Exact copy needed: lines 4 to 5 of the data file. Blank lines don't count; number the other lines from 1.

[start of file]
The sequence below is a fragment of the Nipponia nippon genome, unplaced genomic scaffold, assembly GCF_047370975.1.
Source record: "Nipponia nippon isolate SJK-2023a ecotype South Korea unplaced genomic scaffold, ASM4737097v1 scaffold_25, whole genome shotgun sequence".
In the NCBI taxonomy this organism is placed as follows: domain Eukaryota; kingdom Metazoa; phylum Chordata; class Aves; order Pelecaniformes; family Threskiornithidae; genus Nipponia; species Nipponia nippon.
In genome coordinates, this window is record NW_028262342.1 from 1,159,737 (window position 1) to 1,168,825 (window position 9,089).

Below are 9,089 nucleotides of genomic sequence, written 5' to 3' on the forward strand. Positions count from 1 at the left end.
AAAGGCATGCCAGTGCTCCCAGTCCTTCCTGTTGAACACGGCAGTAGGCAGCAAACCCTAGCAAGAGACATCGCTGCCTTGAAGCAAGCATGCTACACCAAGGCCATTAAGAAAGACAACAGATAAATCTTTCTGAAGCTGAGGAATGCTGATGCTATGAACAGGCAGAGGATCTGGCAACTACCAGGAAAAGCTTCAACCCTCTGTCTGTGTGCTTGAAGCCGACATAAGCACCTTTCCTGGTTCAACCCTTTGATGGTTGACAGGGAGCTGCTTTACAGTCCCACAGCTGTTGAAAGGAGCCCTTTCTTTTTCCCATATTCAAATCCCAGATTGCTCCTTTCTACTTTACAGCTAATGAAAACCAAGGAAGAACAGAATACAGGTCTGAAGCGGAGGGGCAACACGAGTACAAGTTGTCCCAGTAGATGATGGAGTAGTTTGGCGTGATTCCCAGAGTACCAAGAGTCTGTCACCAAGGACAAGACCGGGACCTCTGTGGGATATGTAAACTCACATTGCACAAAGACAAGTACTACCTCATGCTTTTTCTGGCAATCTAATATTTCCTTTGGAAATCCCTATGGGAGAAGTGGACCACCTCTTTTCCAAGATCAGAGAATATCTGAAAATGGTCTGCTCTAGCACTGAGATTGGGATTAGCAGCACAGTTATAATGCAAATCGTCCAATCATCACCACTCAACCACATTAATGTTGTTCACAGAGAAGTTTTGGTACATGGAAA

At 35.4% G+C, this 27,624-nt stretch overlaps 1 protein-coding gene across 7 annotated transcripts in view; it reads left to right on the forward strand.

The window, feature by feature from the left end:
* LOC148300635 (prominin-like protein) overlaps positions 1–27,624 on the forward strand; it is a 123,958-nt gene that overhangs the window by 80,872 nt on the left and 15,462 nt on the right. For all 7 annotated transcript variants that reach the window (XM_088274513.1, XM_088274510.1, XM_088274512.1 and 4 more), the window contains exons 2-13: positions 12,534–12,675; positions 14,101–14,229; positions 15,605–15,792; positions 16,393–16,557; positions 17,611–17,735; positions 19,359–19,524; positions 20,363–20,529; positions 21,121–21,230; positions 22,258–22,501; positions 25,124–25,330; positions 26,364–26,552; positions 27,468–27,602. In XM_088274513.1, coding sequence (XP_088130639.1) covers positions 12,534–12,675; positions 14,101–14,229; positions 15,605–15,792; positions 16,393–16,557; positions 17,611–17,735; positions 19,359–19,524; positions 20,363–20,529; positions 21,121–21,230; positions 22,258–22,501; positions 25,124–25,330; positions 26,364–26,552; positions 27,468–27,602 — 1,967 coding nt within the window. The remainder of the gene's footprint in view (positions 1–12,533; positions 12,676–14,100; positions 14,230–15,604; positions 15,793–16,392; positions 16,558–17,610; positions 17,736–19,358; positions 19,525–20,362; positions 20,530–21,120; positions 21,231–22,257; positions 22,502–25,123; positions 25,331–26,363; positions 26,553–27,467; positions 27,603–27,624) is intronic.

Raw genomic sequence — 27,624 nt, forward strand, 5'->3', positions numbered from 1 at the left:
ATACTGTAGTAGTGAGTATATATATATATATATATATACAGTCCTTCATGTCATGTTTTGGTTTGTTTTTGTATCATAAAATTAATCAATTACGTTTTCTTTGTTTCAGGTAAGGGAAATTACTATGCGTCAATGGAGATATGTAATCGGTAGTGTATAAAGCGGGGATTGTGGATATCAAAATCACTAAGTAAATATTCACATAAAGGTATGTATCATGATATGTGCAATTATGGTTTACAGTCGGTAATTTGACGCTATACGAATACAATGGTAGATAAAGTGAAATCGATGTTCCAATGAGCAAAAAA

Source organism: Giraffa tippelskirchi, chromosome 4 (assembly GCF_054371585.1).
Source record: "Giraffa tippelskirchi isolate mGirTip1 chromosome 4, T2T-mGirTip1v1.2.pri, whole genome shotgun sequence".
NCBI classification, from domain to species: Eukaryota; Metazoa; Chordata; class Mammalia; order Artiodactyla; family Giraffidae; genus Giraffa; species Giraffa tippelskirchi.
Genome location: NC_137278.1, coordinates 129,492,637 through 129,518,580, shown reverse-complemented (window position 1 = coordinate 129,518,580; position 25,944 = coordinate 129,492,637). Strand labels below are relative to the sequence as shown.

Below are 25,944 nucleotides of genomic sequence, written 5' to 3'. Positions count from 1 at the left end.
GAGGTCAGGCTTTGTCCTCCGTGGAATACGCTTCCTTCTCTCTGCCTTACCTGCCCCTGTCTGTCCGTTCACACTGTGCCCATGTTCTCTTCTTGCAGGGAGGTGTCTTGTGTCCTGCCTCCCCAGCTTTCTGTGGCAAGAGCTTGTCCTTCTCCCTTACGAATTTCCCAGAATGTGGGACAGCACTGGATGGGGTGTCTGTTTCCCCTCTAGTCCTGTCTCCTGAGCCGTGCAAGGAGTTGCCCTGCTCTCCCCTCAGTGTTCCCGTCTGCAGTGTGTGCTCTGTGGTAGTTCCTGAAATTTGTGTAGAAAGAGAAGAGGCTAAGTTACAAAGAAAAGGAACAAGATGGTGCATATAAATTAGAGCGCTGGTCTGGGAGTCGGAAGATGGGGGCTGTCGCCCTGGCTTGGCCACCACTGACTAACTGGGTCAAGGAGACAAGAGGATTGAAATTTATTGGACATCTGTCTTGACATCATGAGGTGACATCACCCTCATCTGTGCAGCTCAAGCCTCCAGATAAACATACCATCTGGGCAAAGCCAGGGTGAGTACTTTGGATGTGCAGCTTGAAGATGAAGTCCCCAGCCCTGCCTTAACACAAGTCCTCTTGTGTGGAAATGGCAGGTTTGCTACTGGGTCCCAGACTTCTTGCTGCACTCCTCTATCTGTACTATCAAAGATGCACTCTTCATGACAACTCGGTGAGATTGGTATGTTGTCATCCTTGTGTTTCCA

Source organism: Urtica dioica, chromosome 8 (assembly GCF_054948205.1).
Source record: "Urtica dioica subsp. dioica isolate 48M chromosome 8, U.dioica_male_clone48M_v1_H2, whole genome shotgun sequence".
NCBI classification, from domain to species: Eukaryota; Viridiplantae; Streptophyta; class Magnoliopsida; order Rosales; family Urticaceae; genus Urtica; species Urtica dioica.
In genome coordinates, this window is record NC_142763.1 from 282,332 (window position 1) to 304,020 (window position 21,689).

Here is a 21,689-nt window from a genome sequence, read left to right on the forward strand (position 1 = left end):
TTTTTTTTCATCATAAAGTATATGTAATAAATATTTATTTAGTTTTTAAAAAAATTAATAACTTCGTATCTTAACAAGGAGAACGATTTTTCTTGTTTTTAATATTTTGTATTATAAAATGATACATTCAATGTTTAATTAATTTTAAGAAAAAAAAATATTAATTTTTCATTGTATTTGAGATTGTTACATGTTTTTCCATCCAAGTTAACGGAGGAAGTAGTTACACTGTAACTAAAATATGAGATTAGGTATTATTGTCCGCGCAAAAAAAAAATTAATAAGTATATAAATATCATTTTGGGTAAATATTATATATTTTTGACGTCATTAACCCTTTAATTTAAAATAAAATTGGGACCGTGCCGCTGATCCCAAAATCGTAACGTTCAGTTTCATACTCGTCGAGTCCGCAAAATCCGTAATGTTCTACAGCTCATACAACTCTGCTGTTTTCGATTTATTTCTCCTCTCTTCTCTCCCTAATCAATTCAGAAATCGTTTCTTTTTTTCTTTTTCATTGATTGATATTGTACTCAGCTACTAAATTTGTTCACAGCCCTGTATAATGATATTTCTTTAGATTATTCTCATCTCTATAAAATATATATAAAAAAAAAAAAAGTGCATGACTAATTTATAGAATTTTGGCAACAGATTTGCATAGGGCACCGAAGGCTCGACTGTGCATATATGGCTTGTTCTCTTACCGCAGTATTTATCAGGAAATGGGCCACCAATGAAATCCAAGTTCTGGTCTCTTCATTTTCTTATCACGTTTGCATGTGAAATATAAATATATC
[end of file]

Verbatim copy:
In genome coordinates, this window is record NW_028262342.1 from 1,159,737 (window position 1) to 1,168,825 (window position 9,089).

Below are 9,089 nucleotides of genomic sequence, written 5' to 3' on the forward strand. Positions count from 1 at the left end.